Capital Group Cos., the third-largest manager of U.S. mutual funds, urged 800,000 customers to change account passwords and other information to protect themselves from risk caused by the Heartbleed computer bug.
The bug may have exposed some customers who accessed their accounts on the website for the firm’s American Funds mutual funds between Dec. 12 and April 14, Chuck Freadhoff, a spokesman for the Los Angeles-based firm, said in a telephone interview. The company today recommended in an e-mail to those clients that they change their user information, password, security image and questions, and delete their browsing history and “cookies.”
“Through an outside vendor there was with Heartbleed a vulnerability that gave a view to information flowing through that vendor’s servers,” Freadhoff said. “We are doing this out of an abundance of caution,” he said, adding that the company had no information indicating accounts had been accessed by hackers.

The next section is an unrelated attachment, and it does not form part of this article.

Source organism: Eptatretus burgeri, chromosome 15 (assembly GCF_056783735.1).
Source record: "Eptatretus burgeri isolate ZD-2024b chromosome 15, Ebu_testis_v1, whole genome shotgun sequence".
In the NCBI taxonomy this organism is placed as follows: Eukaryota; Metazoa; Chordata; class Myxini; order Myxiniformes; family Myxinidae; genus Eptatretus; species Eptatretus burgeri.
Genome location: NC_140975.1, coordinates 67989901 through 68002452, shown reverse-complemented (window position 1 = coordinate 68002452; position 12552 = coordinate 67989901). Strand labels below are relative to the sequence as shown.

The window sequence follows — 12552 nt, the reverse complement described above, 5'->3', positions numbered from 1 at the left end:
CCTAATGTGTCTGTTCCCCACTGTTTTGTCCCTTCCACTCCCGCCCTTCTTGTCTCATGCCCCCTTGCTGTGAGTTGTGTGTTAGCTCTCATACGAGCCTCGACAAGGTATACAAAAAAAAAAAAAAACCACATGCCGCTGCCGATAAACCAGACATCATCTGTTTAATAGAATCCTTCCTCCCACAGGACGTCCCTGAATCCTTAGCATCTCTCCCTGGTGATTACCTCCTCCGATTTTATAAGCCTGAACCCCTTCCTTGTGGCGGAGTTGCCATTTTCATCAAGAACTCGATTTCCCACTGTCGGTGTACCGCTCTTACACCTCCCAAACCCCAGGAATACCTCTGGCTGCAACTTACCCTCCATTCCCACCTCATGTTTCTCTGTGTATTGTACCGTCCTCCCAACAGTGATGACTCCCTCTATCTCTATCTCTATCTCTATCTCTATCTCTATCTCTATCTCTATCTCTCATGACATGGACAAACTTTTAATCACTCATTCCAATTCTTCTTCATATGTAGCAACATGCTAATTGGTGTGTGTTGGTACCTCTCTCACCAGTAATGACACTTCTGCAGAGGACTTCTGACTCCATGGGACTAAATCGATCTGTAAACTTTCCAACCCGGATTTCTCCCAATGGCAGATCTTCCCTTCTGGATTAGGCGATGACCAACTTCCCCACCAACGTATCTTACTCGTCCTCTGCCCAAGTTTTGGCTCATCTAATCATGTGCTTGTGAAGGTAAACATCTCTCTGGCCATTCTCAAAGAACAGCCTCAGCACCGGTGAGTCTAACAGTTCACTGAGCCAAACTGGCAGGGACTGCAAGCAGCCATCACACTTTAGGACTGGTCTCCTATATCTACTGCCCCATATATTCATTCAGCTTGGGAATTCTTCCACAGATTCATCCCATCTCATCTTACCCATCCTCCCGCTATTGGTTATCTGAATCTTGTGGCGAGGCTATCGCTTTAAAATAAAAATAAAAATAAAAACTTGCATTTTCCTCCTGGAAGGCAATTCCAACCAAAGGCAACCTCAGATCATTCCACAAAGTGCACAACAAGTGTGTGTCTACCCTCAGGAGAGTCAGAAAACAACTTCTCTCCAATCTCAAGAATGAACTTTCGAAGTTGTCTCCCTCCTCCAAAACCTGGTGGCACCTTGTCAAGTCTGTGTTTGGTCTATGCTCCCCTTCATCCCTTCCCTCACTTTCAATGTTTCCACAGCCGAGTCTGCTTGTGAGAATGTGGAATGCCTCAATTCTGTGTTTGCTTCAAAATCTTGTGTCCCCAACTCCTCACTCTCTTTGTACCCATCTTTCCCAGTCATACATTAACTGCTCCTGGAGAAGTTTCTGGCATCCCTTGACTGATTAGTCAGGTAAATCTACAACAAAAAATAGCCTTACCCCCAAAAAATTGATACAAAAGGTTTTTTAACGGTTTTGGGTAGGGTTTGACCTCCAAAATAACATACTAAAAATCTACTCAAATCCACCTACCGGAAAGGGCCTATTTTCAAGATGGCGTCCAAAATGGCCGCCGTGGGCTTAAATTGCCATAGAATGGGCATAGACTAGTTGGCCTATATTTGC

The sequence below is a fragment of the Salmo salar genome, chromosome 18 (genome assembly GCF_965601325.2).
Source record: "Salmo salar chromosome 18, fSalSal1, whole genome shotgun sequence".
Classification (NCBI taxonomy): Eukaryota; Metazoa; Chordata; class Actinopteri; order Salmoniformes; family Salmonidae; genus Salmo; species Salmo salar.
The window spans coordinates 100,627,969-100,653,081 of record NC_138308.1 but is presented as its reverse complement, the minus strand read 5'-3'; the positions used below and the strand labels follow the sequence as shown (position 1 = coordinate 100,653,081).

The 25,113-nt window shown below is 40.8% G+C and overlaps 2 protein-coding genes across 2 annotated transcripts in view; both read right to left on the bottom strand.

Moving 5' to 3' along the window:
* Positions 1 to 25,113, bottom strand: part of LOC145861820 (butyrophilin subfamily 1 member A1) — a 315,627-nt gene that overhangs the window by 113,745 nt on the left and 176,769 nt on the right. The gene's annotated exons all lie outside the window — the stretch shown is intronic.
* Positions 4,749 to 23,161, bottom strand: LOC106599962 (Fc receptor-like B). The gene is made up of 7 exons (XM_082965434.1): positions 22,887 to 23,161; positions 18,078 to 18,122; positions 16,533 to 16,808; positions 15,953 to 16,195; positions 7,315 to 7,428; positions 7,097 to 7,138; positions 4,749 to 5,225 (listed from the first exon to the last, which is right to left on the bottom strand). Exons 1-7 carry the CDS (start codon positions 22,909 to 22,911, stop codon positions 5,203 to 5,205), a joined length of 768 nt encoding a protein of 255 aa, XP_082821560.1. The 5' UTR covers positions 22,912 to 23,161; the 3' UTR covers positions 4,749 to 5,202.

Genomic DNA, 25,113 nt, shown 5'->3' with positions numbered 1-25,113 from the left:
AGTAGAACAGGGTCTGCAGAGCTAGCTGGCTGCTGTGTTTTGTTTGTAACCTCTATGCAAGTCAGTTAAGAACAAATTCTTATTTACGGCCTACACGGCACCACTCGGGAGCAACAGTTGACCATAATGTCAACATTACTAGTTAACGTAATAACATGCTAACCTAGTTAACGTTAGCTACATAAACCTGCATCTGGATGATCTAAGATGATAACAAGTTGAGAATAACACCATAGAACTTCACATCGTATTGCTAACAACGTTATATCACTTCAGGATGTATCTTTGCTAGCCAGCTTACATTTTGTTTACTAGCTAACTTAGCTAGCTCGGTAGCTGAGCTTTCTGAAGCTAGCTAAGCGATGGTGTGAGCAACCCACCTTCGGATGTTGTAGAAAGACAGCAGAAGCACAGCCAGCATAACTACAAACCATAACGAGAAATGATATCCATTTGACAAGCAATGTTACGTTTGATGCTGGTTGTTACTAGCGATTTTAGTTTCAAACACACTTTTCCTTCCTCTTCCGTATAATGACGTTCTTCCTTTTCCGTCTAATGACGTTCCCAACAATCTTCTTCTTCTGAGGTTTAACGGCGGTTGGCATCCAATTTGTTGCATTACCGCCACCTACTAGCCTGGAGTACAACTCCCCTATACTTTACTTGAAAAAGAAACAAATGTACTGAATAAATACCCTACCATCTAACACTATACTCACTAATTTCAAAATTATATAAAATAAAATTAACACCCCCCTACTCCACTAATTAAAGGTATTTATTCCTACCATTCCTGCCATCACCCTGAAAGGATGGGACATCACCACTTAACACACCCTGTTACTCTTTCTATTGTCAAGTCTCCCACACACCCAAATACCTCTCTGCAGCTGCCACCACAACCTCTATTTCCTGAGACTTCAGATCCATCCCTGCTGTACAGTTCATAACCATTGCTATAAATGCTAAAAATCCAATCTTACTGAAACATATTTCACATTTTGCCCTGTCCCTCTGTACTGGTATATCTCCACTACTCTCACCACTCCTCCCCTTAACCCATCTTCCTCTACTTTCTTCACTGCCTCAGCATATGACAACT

Heartbleed, which was recently discovered by technology researchers and made public on April 7, prompted security experts to urge consumers to change their Internet passwords, even as Google Inc., Facebook Inc. and large banks said they weren’t affected. The bug can expose people to hacking of their passwords and other sensitive information.
The Federal Financial Institutions Examination Council, made up of representatives from the Federal Reserve Board of Governors, the Consumer Financial Protection Bureau and other U.S. regulators, said last week that systems operating a widely used encryption technology called OpenSSL are at risk of being hacked.